Laura Bush

First Lady of the United States

First Lady of the United States.

Married to President George W. Bush.

Laura Bush is actively involved in issues of national and global concern, with a particular emphasis on education, health care, and human rights. In March 2005, Mrs. Bush made an historic trip to Afghanistan, witnessing firsthand the inspirational progress achieved by the Afghan people after the fall of the Taliban regime. She visited the Women's Teacher Training Institute in Kabul, which is training women to lead classrooms that girls were once forbidden to enter. She also met with President Hamid Karzai and expressed America's continued support for Afghanistan's new democracy, which ensures equal rights for women and men. Mrs. Bush's involvement in Afghanistan began in 2001, when she became the first wife of a president ever to deliver the president's weekly radio address. She used the opportunity to call attention to the plight of women suffering under the Taliban.

Mrs. Bush also speaks on behalf of public/private partnerships between the United States Agency for International Development (USAID), Project Hope, and other private health care organizations that are equipping and training pediatric health care professionals worldwide. She strongly supports the initiative to build a National Children's Hospital in Iraq. Laura Bush is Honorary Ambassador for the Decade of Literacy of the United Nations Educational, Scientific and Cultural Organization (UNESCO), serving as an international spokesperson for efforts to educate people throughout the world, especially women and girls.

As the leader of President Bush's Helping America's Youth initiative, Mrs. Bush is listening to the concerns of young people, parents, and community leaders throughout the country and drawing attention to programs that help children avoid risky behaviors like drug and alcohol use, early sexual activity, and violence. She's highlighting the need of every child to have a caring adult role model in his or her life - whether that adult is a parent, grandparent, teacher, coach, or mentor.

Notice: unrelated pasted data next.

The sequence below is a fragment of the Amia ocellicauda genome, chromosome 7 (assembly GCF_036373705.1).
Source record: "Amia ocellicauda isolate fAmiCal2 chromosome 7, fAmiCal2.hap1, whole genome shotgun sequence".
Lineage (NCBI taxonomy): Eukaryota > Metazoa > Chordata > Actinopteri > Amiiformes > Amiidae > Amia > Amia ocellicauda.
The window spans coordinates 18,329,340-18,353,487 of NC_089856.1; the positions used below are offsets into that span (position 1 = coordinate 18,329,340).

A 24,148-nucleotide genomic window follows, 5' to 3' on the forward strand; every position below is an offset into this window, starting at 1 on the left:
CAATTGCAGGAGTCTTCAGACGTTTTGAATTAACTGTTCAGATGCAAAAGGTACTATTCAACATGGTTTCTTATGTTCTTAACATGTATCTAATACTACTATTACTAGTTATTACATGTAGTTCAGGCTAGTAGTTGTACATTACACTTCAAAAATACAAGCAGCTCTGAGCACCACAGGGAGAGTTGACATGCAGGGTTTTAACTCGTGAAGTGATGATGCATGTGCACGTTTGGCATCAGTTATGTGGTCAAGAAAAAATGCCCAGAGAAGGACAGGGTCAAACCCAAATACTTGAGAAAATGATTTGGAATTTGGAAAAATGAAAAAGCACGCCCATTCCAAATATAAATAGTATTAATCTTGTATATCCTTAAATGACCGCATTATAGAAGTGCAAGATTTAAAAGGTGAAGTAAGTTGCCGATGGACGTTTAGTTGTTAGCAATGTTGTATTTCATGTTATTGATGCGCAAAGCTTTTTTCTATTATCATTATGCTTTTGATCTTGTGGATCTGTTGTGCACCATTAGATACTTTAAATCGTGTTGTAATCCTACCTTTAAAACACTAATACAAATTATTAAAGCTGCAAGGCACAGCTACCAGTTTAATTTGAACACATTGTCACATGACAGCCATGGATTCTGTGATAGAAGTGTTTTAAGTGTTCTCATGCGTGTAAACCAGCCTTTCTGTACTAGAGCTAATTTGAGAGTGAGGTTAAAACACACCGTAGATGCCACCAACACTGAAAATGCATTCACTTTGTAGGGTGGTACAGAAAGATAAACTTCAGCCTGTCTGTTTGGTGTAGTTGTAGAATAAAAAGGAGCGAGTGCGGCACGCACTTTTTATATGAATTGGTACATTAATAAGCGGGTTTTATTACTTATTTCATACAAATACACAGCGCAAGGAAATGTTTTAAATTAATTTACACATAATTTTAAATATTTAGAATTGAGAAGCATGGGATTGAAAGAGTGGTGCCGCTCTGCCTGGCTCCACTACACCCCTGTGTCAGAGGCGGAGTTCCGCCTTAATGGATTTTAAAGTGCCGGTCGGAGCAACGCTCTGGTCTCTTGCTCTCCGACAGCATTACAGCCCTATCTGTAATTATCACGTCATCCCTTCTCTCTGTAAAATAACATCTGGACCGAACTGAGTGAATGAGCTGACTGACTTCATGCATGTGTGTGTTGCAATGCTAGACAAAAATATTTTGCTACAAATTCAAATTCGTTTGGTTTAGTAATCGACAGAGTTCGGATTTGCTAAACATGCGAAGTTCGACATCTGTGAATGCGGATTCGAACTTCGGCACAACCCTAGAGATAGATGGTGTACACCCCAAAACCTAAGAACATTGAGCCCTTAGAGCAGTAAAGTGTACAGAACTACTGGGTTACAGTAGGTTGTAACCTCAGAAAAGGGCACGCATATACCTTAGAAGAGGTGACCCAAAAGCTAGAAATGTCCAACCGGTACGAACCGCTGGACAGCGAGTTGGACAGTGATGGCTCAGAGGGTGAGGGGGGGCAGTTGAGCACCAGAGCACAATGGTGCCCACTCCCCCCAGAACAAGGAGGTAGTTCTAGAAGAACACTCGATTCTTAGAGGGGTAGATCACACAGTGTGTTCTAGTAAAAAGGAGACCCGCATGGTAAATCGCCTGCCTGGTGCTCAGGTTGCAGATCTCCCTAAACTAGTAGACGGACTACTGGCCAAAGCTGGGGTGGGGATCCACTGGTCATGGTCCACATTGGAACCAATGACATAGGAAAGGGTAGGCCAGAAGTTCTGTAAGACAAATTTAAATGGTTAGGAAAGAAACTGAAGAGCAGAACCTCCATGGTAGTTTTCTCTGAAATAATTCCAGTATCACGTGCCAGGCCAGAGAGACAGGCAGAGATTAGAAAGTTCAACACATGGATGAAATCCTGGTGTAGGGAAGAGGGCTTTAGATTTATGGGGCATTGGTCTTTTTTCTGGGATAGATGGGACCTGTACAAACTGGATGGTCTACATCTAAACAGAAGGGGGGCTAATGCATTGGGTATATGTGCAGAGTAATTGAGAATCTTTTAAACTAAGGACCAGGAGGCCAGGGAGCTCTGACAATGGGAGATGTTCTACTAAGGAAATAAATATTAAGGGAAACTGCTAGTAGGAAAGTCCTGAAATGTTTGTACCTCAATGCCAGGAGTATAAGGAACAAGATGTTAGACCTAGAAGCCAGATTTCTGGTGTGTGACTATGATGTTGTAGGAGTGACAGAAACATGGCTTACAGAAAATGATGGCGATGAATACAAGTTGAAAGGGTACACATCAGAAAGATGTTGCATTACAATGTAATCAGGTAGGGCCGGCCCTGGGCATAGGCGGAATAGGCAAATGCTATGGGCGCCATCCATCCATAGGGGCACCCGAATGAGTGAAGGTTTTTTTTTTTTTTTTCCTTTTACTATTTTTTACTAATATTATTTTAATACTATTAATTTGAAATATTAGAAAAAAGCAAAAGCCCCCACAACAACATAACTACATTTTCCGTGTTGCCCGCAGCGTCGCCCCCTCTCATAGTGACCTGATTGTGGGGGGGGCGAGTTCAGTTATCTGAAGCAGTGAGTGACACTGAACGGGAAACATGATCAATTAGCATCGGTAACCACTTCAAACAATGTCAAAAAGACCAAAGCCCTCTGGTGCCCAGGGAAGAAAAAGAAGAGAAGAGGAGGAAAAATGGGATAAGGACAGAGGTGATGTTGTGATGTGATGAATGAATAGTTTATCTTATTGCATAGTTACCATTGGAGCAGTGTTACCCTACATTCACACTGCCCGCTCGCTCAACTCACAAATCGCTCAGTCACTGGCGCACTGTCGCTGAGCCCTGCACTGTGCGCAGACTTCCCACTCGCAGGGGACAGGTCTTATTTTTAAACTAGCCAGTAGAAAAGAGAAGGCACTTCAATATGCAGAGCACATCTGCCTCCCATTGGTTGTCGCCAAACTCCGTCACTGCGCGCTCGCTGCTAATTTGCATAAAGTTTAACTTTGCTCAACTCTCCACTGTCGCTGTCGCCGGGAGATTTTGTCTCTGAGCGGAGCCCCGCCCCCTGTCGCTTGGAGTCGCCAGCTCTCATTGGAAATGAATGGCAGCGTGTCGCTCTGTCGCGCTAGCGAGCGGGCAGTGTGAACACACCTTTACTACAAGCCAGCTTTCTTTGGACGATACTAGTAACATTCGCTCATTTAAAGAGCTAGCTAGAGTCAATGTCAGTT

One of Mrs. Bush's first priorities in the White House was to convene the Summit on Early Childhood Cognitive Development. Prominent scholars and educators shared research on the best ways for parents and caregivers to prepare children for lifelong learning. Because children also need excellent teachers, Mrs. Bush works with teacher recruitment programs like Teach For America, The New Teacher Project, and Troops to Teachers.

Laura Bush is passionate about the importance and pleasures of reading, and she joined with the Library of Congress to launch the first National Book Festival in Washington, D.C., in September 2001. The 2004 National Book Festival drew 85,000 book-lovers from across the nation.

In honor of her mother, a breast cancer survivor, Mrs. Bush supports education campaigns for breast cancer and heart disease. She is a partner with the National Heart, Lung, and Blood Institute in publicizing The Heart Truth, which is that heart disease is the leading cause of death among women in America. Mrs. Bush educates women about their risks and emphasizes the importance of healthy eating, exercise, and preventive screenings.

A hiking and camping enthusiast, Mrs. Bush helped to start Preserve America, a national initiative to protect our cultural and natural heritage. She highlights preservation efforts across the country and encourages Americans to get involved in preserving main streets, parks, and community heritage treasures.

Laura Bush was born on November 4, 1946, in Midland, Texas, to Harold and Jenna Welch. Inspired by her second grade teacher, she earned a bachelor of science degree in education from Southern Methodist University in 1968. She taught in public schools in Dallas and Houston. In 1973, she earned a master of library science degree from the University of Texas and worked as a public school librarian. In 1977, she met and married George Walker Bush. They are the parents of twin daughters, Barbara and Jenna, who are named for their grandmothers.